The December quarter national accounts show trend real per capita GDP was less than 1.5% higher than two years earlier. Allowing for declining terms of trade, net income from overseas, etc., trend real per capita net national disposable income has fallen for over two years. In the recent December quarter it was 2% lower than at the start of 2012.
Since 2011, the per capita production-income gap has steadily increased, and is now about 3.5 percentage points. We've had a two-year (plus) per capita income recession, plus weak per capita GDP growth (see chart).
Australia's per capita production-income gap, 2012 and 2013 (Trend indexes: Mar qtr 2012 = 100)
Source: ABS, December quarter 2013 national accounts.
This production-income gap is substantially beyond our control. Our terms of trade, in particular, are driven substantially by overseas forces.
Per capita production, however, is amenable to Australian policy influence.
Assume our terms of trade cease declining immediately (an optimistic assumption according to the 2013-14 Mid-Year Economic and Fiscal Outlook – MYEFO), and net overseas income increases in line with our GDP. How soon could we restore real per capita income to the level reached at the start of 2012?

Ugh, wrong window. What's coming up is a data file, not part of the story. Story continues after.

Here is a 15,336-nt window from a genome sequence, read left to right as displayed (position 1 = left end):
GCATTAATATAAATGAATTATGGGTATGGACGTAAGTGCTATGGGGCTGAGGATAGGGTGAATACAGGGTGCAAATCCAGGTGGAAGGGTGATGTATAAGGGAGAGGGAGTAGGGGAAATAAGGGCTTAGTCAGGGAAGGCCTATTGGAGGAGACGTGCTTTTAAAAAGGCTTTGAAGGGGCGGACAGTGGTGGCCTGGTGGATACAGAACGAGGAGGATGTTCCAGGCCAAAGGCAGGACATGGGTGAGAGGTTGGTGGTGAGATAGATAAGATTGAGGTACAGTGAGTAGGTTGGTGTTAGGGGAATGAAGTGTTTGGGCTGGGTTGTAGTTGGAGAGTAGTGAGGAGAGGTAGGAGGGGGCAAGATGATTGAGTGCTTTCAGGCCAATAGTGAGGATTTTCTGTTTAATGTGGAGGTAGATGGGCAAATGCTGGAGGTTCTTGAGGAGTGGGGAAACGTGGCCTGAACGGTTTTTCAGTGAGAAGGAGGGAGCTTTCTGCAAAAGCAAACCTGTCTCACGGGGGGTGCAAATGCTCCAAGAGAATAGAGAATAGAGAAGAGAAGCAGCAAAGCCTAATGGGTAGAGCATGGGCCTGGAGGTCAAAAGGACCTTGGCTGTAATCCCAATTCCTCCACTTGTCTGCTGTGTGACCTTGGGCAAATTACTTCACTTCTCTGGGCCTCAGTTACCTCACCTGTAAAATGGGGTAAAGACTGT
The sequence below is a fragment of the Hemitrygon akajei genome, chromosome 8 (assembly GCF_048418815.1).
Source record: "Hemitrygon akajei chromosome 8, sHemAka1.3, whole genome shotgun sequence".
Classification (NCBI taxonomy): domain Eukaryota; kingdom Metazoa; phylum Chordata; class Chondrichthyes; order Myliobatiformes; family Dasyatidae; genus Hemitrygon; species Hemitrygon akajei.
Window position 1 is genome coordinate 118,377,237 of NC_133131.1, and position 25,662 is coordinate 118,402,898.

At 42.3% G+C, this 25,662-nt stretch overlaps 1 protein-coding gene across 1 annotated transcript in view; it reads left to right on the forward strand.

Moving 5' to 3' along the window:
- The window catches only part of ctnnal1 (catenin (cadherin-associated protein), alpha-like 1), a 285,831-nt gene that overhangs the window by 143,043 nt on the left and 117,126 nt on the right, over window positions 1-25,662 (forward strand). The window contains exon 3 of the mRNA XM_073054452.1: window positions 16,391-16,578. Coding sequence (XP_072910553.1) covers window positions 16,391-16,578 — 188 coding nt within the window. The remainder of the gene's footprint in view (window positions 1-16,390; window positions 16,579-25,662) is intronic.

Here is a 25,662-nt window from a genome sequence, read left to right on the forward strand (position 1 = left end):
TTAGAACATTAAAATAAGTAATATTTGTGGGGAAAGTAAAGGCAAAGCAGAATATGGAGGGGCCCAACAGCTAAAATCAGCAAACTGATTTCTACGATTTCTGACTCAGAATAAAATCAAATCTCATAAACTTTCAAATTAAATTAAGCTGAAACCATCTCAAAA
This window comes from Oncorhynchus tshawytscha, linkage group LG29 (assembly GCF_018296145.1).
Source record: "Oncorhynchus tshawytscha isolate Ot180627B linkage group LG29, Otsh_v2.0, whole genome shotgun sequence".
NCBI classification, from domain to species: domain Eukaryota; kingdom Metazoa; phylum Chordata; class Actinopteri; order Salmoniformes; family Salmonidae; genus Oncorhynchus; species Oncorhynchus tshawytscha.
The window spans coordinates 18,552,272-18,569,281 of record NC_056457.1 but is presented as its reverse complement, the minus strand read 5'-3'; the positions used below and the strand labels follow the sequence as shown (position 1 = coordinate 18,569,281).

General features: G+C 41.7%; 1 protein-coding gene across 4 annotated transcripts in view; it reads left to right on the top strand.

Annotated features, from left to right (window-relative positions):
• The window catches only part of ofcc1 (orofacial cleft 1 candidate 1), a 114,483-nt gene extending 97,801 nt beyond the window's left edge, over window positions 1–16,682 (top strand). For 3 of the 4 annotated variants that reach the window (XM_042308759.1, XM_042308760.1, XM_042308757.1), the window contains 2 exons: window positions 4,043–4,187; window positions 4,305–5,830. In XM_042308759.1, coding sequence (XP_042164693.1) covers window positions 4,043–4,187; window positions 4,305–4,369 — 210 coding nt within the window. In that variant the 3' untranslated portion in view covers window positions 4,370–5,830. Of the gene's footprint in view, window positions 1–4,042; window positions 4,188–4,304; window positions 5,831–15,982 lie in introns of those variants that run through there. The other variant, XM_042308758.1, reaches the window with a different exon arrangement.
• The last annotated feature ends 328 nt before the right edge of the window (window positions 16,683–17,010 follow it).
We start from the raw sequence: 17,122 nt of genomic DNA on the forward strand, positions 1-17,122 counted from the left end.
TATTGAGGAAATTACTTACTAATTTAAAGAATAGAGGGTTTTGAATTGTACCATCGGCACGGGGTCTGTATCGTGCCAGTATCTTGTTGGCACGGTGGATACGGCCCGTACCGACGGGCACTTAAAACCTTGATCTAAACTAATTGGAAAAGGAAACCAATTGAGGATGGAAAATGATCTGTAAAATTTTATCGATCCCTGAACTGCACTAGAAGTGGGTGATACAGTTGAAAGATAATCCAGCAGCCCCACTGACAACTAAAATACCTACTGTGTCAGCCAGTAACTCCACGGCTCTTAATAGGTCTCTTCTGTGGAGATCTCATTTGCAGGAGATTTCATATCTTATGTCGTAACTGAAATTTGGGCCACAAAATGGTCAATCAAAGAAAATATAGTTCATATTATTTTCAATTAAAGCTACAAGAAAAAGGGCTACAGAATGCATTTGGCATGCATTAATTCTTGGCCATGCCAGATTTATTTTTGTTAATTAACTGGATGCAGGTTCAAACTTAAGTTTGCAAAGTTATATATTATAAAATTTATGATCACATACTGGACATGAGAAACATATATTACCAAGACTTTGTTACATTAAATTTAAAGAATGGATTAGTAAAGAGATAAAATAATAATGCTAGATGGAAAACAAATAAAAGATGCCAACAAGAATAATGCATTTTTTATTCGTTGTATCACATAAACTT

This would require real per capita GDP to be 2 percentage points higher than it was in the December quarter of 2013. Further declines in our terms of trade (as forecast in the 2013-14 MYEFO) would increase the required growth in per capita GDP to meet this objective.
After meeting in Sydney last month, the G20 communique announced agreement to develop policies that would increase collective (real) GDP by 'more than' 2% above 'business as usual' over the next five years.
As current G20 chair, the Australian Government no doubt wants to lead by example and deliver on this objective. What is required?
Using MYEFO estimates and projections over the Forward Estimates for nominal GDP growth and inflation, and assuming population growth of around 1.7% per annum (an ABS estimate), our cumulative real per capita GDP growth over the four years from 2013-14 to 2016-17 would be about zero.
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